Tens of thousands of elephants are being killed every year for their ivory tusks. The ivory is often carved into ornaments and jewelry – China is the biggest consumer market for such products. According to the warning of the researchers, although the illegal slaughter of African elephants to supply Asia’s demand for ivory has decreased by more than half in eight years, elephants are still threatened with extinction.
In accordance with figures from CITES (the Convention on International Trade in Endangered Species), poachers killed some 40,000 tuskers in 2011 (about 10 percent of the continent’s population). Last year the kill rate was 15,000 tuskers (about 4 percent) and most of the poachers are from Botswana, Namibia and South Africa.
A century ago, there were about ten million African elephants and 100,000 Asian elephants (the two primary species), reports World Wildlife Magazine. Those numbers have plummeted in the last century, right now there are approximately 500,000 elephants left in the world (if forest elephants are included). Forest tuskers in the Congo Basin are estimated to have declined by 65 percent over the last 15 years.
In 1989, CITES effectively banned the international commercial trade in African elephant ivory by placing the species on Appendix I. Once this ban went into effect in 1990, elephant populations in the wild stabilized somewhat. But the researchers emphasized that law enforcement alone cannot solve the problem. Despite the ban, demand in Southeast Asia and especially China has overwhelmed the capacity of local and global authorities to curb the carnage. A CITES program recorded the sighting of elephant carcasses by park rangers across 53 protected sites in Africa.
According to co-author Julian Blanc, a researcher in the Wildlife Management Unit of the UN Environment Programme in Nairobi., Botswana’s elephant population has increased nearly tenfold since 1970.
Differences in poaching between sites were found to be linked with levels of corruption and poverty.
“We are seeing a downturn in poaching, which is obviously positive news, but it is still above what we think is sustainable so the elephant populations are declining,” said Dr. Colin Beale, co-author of the study from the University of York. “The poaching rates seem to respond primarily to ivory prices in south-east Asia, and we can’t hope to succeed without tackling the demand in that region.”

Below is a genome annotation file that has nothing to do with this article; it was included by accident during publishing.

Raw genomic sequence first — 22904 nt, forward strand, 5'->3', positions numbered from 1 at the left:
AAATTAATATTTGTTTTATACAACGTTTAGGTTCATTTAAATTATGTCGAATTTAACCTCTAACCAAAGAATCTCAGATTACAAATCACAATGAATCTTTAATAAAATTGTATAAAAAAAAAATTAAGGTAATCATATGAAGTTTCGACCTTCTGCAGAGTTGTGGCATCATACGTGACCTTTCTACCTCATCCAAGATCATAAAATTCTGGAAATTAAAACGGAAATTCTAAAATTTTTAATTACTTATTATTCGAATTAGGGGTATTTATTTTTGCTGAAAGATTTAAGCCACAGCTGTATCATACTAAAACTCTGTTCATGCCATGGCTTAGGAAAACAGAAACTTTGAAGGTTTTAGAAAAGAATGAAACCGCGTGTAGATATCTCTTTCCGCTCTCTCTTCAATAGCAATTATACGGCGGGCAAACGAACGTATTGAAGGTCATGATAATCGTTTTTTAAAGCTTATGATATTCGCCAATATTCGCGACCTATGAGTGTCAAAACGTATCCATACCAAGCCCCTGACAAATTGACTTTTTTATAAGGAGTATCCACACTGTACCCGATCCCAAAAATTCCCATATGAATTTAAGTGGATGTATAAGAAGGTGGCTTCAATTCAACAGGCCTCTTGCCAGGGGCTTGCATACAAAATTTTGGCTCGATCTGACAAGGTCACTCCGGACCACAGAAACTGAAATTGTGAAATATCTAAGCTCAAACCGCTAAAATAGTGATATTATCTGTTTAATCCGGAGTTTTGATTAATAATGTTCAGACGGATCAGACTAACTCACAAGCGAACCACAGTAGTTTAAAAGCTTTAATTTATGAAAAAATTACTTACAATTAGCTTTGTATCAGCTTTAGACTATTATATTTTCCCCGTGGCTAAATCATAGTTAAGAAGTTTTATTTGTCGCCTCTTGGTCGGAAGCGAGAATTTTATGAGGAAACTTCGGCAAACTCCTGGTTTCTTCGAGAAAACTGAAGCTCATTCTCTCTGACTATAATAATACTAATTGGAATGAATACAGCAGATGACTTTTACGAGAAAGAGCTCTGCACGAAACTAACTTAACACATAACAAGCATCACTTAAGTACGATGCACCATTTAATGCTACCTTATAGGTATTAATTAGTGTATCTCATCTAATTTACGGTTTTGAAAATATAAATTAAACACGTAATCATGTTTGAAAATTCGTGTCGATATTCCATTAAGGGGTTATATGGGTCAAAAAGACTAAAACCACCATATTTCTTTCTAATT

The researchers called for continued investment in law enforcement to reduce poaching, alongside action to cut ivory demand and tackle corruption and poverty.
Severin Hauenstein, from the University of Freiburg, said: “This is a positive trend, but we should not see this as an end to the poaching crisis. After some changes in the political environment, the total number of illegally killed elephants in Africa seems to be falling but, to assess possible protection measures, we need to understand the local and global processes driving illegal elephant hunting.”
Ultimately, however, the biggest threat to Loxodonta may not be human greed but our ever-expanding footprint.
“Habitat destruction and fragmentation caused by humans may be the more serious threat to elephant survival in the long term,” said Blanc. West Africa — which today has, by far, the smallest elephant population — is also the region in which the most habitat has been lost to agriculture and urbanization, he pointed out.
“It is unclear whether a 2017 ban on the sale of ivory in China has dampened demand or simply shifted the once-legal trade underground. We have no good evidence yet that the ban and associated demand reduction campaigns are working, so I have concerns that the current decline may be temporary.” the researchers said.
Even though legally licensed in 2017 and no longer sold ivory the following year, the TRAFFIC team discovered large quantities of mainly African ivory on sale in the market town of Mong La and the total amount of illegal ivory pieces found had actually increased.